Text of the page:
World’s Largest King Penguin Colony Has Declined by Almost 90 Percent



Scientists haven’t visited the Île aux Cochons, an island in the southern Indian Ocean, since 1982 when it had the distinction of being home to the world’s largest colony of king penguins, and the second largest colony of all penguins.

At the time, there were estimate to be 500,000 breeding pairs, and over two million penguins in total, but since then things have taken a worrying turn and scientists aren’t sure why.

According to a study just published in the journal Antarctic Science, their population has declined since that last visit by almost 90 percent, leaving just 59,200 breeding pairs by 2017.

Photo credit: Thinkstock

To come to that conclusion, researchers from the Chizé Centre for Biological Studies (CNRS/University of La Rochelle) examined three decades worth of high-resolution satellite images and aerial photos taken from a helicopter to measure changes in the in the population’s size.

“It was really a surprise for us,” Henri Weimerskirch, the study’s lead author and a member of the research teams in 1982 and 2016, told the New York Times. “It’s really very depressing.”

While the exact cause of the decline remains a mystery, researchers believe climate change could be playing a role. It’s believed the decline started in the late 1990s, when there was a climactic event in the Southern Ocean related to El Niño, which pushed their food sources farther away.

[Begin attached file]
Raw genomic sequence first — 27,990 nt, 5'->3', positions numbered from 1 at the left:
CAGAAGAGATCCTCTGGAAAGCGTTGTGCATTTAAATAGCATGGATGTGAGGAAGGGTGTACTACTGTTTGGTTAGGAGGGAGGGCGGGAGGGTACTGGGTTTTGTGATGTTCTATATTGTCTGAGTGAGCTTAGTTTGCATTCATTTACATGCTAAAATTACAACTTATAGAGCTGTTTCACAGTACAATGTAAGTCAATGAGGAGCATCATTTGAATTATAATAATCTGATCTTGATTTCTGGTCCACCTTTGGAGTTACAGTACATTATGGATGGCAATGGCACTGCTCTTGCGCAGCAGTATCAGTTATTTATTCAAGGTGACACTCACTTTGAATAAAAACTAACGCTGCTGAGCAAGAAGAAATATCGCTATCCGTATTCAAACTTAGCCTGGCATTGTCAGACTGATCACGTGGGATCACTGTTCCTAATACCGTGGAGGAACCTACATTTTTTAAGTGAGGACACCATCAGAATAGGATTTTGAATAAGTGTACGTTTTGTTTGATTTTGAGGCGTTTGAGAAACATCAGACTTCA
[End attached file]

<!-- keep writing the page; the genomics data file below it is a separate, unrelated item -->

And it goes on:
As the authors note, less food with such a large population could seriously increase competition and cause a fast and rapid drop in numbers. Some other theories they have include disease and parasites, or predation by invasive feral cats and mice, but they don’t think those theories offer a “satisfactory explanation” for such a huge loss of penguins.

Right now, king penguins are listed as a species of Least Concern on the IUCN Red List of Threatened Species, but this study has raised questions about whether they may be endangered and need to be reevaluated.

A separate study published earlier this year already raised the alarm about whether they’ll be able survive on the Crozet archipelago that contains Île aux Cochons, which are about half way between Africa and Antarctica, in the face of climate change. That study projected that half of the king penguin population, which nests on the Crozet and Prince Edward Islands, would lose their habitat by 2100.

Researchers won’t be able to draw any further conclusions until they can do an actual head count to confirm their conclusion, but that won’t happen until at least next year.

Hopefully they’ll be able to find more answers about what’s happening here, which could also help with our understanding of threats other penguin colonies are facing.

This article was first published by Care2.com on 01 Aug 2018.

 

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